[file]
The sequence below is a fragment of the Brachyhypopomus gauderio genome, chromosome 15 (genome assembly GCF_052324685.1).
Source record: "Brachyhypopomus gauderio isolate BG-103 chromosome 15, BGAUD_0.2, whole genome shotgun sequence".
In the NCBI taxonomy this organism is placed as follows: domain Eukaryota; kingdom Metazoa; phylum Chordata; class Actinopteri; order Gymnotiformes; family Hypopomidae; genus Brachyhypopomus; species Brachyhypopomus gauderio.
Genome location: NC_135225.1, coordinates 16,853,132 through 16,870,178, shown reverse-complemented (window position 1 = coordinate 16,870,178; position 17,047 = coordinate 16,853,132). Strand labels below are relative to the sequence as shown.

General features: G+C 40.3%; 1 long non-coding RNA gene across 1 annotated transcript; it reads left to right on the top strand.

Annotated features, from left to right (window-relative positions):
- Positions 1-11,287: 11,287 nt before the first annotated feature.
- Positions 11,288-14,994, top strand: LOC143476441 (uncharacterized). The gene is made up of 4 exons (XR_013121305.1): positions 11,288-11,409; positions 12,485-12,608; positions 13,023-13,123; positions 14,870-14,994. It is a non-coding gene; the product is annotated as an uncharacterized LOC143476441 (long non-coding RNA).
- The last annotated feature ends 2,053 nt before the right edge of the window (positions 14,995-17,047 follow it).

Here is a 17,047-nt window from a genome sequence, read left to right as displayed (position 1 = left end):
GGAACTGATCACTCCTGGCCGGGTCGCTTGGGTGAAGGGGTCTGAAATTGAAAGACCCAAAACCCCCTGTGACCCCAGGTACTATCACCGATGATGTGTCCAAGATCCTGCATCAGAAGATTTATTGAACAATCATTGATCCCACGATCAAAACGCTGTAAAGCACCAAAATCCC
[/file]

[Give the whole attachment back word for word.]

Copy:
The sequence below is a fragment of the Brachyhypopomus gauderio genome, chromosome 15 (genome assembly GCF_052324685.1).
Source record: "Brachyhypopomus gauderio isolate BG-103 chromosome 15, BGAUD_0.2, whole genome shotgun sequence".
In the NCBI taxonomy this organism is placed as follows: domain Eukaryota; kingdom Metazoa; phylum Chordata; class Actinopteri; order Gymnotiformes; family Hypopomidae; genus Brachyhypopomus; species Brachyhypopomus gauderio.
Genome location: NC_135225.1, coordinates 16,853,132 through 16,870,178, shown reverse-complemented (window position 1 = coordinate 16,870,178; position 17,047 = coordinate 16,853,132). Strand labels below are relative to the sequence as shown.

General features: G+C 40.3%; 1 long non-coding RNA gene across 1 annotated transcript; it reads left to right on the top strand.

Annotated features, from left to right (window-relative positions):
- Positions 1-11,287: 11,287 nt before the first annotated feature.
- Positions 11,288-14,994, top strand: LOC143476441 (uncharacterized). The gene is made up of 4 exons (XR_013121305.1): positions 11,288-11,409; positions 12,485-12,608; positions 13,023-13,123; positions 14,870-14,994. It is a non-coding gene; the product is annotated as an uncharacterized LOC143476441 (long non-coding RNA).
- The last annotated feature ends 2,053 nt before the right edge of the window (positions 14,995-17,047 follow it).

Here is a 17,047-nt window from a genome sequence, read left to right as displayed (position 1 = left end):
GGAACTGATCACTCCTGGCCGGGTCGCTTGGGTGAAGGGGTCTGAAATTGAAAGACCCAAAACCCCCTGTGACCCCAGGTACTATCACCGATGATGTGTCCAAGATCCTGCATCAGAAGATTTATTGAACAATCATTGATCCCACGATCAAAACGCTGTAAAGCACCAAAATCCC